Opinion: Tottenham’s five biggest transfer mistakes of the past three years

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Daniel Levy

It has been made clear for all to see that the current Tottenham team is stagnant. Not enough players have been moved on from the Pochettino era and not enough new blood has been brought in to rejuvenate the mentality within the club.

However, I want to take this opportunity to look into the clubs greatest missed opportunities within the transfer market over the last three years.

Paulo Dybala

The Dybala debacle haunted me for weeks on end. One of the most exciting players in Europe looked to be a done deal and would be joining the Lilywhites in the summer of 2019 for a reported fee of €70 million (The Independent).

The deal would ultimately fall through in the final stages after complications with the image rights attached to the player.

It surfaced in multiple Italian media outlets that Dybala’s image rights would cost Tottenham up to an additional €40 million (The Independent) and proved to be the deal-breaker for Levy, seeing him pull out from the deal and let Dybala slip away.

This, however, would only be the start of Tottenham’s shortcomings in the European transfer market.

Jack Grealish

Grealish is the one that personally hurts me the most. Villa were stuck in the Championship and their star player was looking for a way into the Premier League.

This way back would come in the form of Tottenham Hotspur. Spurs came in for the attacking midfielder, having been already had a few bids turned down, including a ludicrous initial bid of £3 million plus Josh Onomah to start negotiations (The Mirror).

It has since come out that Villa would have been happy to let the England international leave for around the £40 million mark (The Telegraph).

Hindsight is a wonderful thing and seeing the heights that Grealish has now reached, £40 million seems like a bargain. Unfortunately, the Tottenham hierarchy did not quite see it this way, never agreeing on a suitable fee that would see Villa part ways with Grealish.

Bruno Fernandes

Fernandes is the main man in a Manchester United team that is currently tabling a very unlikely title charge. The Portuguese midfielder is widely considered one of the best players in the world and has transformed the Manchester club in just over a year.

However, just before this move, it was in fact Tottenham who were front runners to secure the signature of the 26-year-old (Sporting Clube de Portugal).

Levy opted in the end to sanction a deal for Argentine Giovani Lo Celso. As much potential as the Spurs faithful might believe Lo Celso has it is quite clear looking back that the wrong call was made.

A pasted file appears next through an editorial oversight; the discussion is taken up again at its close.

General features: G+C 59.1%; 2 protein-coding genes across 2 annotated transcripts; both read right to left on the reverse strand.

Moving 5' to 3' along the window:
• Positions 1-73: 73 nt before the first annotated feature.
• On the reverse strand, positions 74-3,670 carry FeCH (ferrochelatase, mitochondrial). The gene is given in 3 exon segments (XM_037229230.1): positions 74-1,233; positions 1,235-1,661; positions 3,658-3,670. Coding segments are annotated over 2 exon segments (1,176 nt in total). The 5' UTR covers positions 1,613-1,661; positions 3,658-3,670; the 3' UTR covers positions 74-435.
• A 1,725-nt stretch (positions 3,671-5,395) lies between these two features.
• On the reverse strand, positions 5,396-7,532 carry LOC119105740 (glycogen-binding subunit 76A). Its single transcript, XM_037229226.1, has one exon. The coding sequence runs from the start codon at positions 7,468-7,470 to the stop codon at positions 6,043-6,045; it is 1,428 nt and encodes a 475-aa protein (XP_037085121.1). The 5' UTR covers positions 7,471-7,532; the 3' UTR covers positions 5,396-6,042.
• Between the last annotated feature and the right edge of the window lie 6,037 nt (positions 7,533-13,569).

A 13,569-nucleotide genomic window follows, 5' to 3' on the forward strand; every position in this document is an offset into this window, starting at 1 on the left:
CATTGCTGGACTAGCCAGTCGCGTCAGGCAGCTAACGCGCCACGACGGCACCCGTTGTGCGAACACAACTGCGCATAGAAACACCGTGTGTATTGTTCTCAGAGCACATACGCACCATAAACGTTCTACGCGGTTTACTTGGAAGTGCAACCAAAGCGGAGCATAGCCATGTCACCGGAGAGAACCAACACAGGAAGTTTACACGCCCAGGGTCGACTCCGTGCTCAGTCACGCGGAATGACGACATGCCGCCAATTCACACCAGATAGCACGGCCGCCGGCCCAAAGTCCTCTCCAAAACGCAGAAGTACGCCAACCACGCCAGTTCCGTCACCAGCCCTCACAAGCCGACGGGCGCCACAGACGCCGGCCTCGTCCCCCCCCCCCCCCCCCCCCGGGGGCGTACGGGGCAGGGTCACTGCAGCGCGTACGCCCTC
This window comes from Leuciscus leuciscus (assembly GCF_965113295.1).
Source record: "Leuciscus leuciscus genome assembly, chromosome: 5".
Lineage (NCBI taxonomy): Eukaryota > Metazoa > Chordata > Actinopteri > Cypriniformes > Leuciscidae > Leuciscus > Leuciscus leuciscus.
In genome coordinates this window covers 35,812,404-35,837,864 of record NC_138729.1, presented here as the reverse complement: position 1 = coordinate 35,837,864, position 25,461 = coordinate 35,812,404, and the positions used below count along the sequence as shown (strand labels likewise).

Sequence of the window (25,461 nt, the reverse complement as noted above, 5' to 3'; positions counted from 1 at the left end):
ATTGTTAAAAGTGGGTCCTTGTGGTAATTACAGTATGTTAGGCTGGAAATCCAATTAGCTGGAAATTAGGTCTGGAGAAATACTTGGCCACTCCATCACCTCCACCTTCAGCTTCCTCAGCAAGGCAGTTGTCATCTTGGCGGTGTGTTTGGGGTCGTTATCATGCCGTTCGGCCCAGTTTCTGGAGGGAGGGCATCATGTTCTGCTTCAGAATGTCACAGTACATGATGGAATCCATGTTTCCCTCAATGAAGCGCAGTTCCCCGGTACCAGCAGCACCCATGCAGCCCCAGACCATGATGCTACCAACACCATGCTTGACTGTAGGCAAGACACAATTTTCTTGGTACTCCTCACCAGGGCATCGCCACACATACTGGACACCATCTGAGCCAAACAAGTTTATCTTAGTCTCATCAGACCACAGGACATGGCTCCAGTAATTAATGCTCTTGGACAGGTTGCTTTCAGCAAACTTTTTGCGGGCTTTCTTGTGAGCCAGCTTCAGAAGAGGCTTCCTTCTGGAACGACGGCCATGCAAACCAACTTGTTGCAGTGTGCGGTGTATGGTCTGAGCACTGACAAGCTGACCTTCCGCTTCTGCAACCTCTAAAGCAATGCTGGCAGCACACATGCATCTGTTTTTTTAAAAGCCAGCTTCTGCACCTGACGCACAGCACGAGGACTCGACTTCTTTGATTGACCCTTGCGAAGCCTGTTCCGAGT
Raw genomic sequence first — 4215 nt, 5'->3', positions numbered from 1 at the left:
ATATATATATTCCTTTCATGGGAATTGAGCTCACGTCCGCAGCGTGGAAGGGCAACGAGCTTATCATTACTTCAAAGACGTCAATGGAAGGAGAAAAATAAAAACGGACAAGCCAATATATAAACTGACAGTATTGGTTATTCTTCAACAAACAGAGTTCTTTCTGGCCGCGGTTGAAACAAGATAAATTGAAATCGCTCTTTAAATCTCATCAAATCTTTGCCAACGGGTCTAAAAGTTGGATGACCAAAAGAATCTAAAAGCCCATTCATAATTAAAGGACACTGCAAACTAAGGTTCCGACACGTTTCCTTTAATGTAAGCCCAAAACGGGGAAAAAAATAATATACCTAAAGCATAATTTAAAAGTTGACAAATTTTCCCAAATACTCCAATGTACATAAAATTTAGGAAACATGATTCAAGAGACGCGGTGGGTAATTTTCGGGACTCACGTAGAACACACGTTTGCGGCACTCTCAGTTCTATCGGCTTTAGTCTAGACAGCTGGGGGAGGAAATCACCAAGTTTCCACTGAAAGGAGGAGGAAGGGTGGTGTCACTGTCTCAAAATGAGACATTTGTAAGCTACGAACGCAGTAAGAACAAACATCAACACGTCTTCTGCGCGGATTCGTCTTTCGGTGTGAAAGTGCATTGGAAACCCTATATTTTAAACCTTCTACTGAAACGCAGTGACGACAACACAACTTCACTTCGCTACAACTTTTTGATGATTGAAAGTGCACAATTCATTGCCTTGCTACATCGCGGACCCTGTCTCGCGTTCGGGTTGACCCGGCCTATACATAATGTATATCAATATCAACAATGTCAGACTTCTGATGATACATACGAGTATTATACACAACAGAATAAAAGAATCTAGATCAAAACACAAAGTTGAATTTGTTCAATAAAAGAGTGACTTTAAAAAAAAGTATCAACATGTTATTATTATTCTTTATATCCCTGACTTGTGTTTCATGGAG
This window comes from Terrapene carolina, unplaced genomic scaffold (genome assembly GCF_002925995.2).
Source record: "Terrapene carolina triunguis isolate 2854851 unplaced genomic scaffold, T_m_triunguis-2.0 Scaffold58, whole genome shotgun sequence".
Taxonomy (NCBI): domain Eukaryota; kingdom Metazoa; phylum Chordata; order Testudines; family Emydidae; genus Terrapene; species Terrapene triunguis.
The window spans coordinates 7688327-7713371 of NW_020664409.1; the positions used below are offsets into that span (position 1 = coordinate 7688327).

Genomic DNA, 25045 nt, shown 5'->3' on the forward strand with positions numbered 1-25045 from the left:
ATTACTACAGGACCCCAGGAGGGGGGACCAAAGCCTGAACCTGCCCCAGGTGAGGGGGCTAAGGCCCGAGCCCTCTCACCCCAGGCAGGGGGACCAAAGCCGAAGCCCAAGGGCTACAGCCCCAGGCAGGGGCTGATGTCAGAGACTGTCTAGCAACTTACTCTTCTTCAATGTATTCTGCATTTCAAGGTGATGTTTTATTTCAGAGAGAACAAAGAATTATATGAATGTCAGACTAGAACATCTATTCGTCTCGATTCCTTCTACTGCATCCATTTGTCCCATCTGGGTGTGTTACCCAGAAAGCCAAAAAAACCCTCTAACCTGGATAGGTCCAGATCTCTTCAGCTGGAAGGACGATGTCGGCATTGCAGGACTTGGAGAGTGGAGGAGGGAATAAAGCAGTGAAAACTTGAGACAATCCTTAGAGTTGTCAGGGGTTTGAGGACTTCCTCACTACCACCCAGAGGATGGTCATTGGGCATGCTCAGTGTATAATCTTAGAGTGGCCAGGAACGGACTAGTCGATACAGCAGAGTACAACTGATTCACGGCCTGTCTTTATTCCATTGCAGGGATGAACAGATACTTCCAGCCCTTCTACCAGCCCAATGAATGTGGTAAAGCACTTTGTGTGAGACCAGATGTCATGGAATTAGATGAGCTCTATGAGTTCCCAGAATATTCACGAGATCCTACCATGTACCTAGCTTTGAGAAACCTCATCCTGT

Had Spurs met Sporting Lisbon’s valuation of £50 million (Sporting Clube de Portugal), we may have been looking at this season with a much more positive feeling.

Once again, we are looking back on a missed opportunity rather than a wonderful piece of business.

Ruben Dias

We now turn our attention to another Portuguese national currently employed in Manchester. Mourinho quickly identified frailties in the Spurs defence and so attention was turned once again to Liga Nos to solve these glaring issues.

Reports at the time suggested that Tottenham would struggle to prise Dias away from the Portuguese outfit (Football.London’s Rob Guest).

This presumably would be down to the climate in a COVID world where all business whether football or otherwise had taken a hit financially.

We cannot help but again look at the way Dias has adapted to the Premier League and subsequently transformed into a world-class centre back and be somewhat disappointed with another missed opportunity to really improve the squad’s quality.

Milan Škriniar

Finally, we move to the most recent display of transfer market disappointment with the Slovakian international, Milan Škriniar.

Tuttosport stated that Tottenham had serious interest in the defender during the 2020 summer window with talks being held between Inter Milan and Spurs.

However, it ultimately came down to a discrepancy in valuation between the North London club and the Milan based side. An asking price of £50 million was set, however, Spurs deemed a price of £30 million to be more reasonable (Football Insider).

This saga went on for weeks before the window closed, and an agreement was never reached. Unfortunately, this is a case of the same story we have seen multiple times just with a different name.

As we can see it has been a rough few years in the market for Tottenham and fans will be hoping to see considerable improvements in getting big deals wrapped up quicker and smoother in the future.

If this does not change the club always runs the risk of being left behind by other top sides who are more willing to part with funds to secure their place in future title chases.

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